In this issue we have: A multivariate generalized independent factor GARCH model with an application to financial stock returns ; Recent Changes in Crop Production Costs and Implications for Regional Competitiveness.
|We propose a new multivariate factor GARCH model, the GICA-GARCH model , where the data are assumed to be generated by a set of independent components (ICs). This model applies independent component analysis (ICA) to search the conditionally heteroskedastic latent factors. We will use two ICA approaches to estimate the ICs. The first one estimates the components maximizing their non-gaussianity, and the second one exploits the temporal structure of the data. After estimating the ICs, we fit an univariate GARCH model to the volatility of each IC. Thus, the GICA-GARCH reduces the complexity to estimate a multivariate GARCH model by transforming it into a small number of univariate volatility models. We report some simulation experiments to show the ability of ICA to discover leading factors in a multivariate vector of financial data. An empirical application to the Madrid stock market will be presented, where we com! pare the forecasting accuracy of the GICA-GARCH model versus the orthogonal GARCH one.|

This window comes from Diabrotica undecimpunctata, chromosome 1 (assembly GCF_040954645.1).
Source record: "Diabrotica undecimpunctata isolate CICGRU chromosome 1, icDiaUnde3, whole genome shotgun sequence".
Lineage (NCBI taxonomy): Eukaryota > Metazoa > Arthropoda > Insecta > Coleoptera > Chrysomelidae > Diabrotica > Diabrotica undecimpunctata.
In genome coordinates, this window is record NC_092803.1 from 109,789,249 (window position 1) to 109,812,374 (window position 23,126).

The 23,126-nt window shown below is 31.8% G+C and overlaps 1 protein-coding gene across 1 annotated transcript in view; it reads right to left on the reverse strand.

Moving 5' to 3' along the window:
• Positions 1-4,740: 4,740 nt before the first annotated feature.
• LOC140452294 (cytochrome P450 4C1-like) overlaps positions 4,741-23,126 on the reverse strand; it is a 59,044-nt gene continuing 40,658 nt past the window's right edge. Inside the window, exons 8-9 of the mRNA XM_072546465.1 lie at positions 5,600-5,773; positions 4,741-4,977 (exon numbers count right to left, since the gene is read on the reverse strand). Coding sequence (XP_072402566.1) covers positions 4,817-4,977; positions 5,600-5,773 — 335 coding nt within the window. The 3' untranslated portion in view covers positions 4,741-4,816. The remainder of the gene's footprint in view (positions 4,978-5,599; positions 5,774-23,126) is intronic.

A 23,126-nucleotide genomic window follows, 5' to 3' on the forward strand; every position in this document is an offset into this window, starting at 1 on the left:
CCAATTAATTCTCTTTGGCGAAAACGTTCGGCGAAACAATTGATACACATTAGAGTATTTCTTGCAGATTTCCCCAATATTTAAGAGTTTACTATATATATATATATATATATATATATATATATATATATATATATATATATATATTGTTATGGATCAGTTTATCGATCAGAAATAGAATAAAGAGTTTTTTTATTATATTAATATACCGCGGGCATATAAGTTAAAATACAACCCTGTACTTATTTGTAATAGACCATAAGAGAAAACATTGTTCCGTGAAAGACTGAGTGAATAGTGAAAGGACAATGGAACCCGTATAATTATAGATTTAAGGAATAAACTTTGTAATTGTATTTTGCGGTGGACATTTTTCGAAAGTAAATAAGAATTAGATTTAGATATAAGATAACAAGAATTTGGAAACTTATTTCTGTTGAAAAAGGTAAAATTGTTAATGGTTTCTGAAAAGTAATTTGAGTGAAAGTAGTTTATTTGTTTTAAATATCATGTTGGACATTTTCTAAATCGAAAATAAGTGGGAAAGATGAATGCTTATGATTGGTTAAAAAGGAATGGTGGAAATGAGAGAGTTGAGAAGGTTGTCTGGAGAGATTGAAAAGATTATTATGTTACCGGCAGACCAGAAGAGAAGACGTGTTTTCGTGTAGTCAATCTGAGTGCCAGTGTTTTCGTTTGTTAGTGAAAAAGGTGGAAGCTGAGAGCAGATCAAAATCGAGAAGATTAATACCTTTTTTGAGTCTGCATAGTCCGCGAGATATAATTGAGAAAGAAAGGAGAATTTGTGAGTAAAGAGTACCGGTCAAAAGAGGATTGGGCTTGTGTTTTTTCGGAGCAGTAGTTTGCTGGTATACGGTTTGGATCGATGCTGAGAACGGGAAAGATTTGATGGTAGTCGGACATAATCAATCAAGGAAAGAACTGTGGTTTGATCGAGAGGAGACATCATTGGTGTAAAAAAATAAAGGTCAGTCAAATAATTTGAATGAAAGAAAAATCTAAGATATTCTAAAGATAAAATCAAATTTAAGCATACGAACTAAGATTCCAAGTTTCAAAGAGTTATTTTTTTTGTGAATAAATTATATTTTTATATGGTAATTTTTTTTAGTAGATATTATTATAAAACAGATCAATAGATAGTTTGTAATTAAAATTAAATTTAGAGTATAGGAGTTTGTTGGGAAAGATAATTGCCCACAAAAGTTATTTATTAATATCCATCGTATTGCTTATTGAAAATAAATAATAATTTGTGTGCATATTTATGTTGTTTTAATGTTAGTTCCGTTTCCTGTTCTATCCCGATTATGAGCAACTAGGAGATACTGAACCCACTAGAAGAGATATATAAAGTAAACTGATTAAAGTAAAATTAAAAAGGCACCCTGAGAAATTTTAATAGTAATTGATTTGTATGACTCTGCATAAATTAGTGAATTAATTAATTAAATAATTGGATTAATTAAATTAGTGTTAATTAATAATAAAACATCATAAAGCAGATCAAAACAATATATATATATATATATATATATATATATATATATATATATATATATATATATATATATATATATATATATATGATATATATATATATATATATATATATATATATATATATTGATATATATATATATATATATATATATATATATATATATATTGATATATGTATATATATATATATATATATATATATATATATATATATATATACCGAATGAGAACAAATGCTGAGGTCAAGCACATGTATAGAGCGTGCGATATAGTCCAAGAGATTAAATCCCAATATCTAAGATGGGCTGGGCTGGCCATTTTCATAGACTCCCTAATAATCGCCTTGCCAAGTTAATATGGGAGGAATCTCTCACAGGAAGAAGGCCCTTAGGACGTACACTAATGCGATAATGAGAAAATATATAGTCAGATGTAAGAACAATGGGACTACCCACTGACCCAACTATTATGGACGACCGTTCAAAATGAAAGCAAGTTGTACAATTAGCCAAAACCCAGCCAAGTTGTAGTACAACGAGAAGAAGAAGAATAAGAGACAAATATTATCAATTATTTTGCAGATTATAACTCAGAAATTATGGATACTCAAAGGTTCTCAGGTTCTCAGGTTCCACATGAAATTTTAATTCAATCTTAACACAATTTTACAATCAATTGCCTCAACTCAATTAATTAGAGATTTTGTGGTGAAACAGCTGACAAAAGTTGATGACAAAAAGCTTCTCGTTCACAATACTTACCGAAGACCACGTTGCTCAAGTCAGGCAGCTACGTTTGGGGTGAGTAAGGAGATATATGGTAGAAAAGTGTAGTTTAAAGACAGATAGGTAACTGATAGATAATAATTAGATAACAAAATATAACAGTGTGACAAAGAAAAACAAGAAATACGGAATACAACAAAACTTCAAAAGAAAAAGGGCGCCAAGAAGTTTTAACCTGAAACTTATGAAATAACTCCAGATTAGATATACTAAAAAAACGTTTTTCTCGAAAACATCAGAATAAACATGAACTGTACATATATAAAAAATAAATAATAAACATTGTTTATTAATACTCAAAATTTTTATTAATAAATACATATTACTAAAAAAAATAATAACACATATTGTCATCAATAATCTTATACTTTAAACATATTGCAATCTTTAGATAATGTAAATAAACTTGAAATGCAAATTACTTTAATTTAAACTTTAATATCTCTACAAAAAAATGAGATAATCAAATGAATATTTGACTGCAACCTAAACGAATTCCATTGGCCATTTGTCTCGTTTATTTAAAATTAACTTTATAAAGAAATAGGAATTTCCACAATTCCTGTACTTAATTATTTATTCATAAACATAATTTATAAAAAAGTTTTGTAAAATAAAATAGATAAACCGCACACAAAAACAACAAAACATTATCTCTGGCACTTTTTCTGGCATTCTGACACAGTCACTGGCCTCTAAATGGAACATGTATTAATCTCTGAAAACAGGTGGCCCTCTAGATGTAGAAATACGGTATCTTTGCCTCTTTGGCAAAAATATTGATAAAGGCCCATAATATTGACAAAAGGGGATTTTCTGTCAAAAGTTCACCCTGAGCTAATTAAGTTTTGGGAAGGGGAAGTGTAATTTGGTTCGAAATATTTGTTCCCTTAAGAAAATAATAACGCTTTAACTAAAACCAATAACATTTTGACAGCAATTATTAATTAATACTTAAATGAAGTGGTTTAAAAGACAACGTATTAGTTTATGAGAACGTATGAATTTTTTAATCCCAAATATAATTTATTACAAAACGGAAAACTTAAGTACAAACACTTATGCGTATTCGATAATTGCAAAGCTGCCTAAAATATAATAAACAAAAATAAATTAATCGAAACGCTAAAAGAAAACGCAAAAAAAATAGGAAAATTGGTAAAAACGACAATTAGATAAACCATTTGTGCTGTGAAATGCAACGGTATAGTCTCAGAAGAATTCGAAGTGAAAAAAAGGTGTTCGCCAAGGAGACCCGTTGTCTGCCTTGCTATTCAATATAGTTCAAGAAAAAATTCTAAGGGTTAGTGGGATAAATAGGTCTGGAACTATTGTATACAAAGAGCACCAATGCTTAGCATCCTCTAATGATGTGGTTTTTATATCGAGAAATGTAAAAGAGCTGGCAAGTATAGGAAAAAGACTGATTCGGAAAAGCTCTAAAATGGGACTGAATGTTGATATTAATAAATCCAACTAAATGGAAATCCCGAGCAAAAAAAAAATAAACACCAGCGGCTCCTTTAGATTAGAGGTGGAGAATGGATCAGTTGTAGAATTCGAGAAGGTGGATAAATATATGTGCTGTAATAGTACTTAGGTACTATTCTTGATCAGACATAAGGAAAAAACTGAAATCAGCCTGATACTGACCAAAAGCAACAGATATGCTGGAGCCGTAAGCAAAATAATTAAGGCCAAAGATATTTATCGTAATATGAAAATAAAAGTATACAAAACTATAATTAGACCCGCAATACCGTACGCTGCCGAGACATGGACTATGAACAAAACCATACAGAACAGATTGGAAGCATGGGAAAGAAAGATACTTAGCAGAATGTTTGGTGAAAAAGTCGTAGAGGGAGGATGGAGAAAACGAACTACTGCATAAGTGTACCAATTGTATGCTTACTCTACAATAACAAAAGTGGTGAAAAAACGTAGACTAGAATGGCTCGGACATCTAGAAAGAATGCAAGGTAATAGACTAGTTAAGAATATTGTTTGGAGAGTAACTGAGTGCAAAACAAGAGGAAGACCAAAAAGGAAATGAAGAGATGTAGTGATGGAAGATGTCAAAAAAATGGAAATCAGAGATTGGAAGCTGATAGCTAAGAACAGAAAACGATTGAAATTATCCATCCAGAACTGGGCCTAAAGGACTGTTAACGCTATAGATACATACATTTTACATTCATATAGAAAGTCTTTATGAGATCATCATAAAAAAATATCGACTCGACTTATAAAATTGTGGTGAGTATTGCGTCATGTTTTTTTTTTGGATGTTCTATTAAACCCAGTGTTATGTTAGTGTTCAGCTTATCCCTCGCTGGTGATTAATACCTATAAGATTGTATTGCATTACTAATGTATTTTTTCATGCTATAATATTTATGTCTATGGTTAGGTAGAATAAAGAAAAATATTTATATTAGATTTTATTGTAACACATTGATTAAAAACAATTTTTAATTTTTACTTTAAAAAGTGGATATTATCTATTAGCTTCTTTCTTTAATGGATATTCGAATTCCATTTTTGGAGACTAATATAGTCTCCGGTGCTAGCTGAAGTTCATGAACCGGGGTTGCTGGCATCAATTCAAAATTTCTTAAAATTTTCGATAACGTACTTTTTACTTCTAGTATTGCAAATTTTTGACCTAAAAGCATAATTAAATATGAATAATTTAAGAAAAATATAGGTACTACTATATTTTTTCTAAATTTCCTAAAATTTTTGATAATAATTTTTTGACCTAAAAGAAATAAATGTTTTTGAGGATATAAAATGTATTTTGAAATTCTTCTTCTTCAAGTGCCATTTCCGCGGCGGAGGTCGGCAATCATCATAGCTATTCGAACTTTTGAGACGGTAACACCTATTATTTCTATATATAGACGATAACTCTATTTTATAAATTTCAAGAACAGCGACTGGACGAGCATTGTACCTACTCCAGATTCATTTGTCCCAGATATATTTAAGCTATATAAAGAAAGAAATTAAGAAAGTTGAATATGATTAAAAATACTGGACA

|Keywords:||ICA, Multivariate GARCH, Factor models, Forecasting volatility|
|By:||Olson, Kent D.
|Rapid increases in input prices have cast a large shadow over the enthusiasm created by higher product prices. In this paper we forecast the trends in input prices and use these trends to forecast production costs for corn, soybeans, and wheat at the national level, and for regions within the U.S. Although the Heartland is forecast to maintain its competitive edge in corn costs, the Northern Great Plains and Prairie Gateway regions are forecast to increase their competitive advantage due to using less fertilizer and chemicals on average which results in relative costs decreasing for these regions. For soybeans, the Heartland is forecast to maintain its competitive edge although the Eastern Uplands region was forecast to increase its competitive advantage due to using less fertilizer and chemicals. With wheat, the Prairie Gateway region was forecast to have the best improvement in relative costs, while the Northern! Great Plains loses some competitive edge. However, since individual farms have different costs due to physical conditions and timing of input purchases, and crop prices are fluctuating, actual profit levels are hard to predict.|
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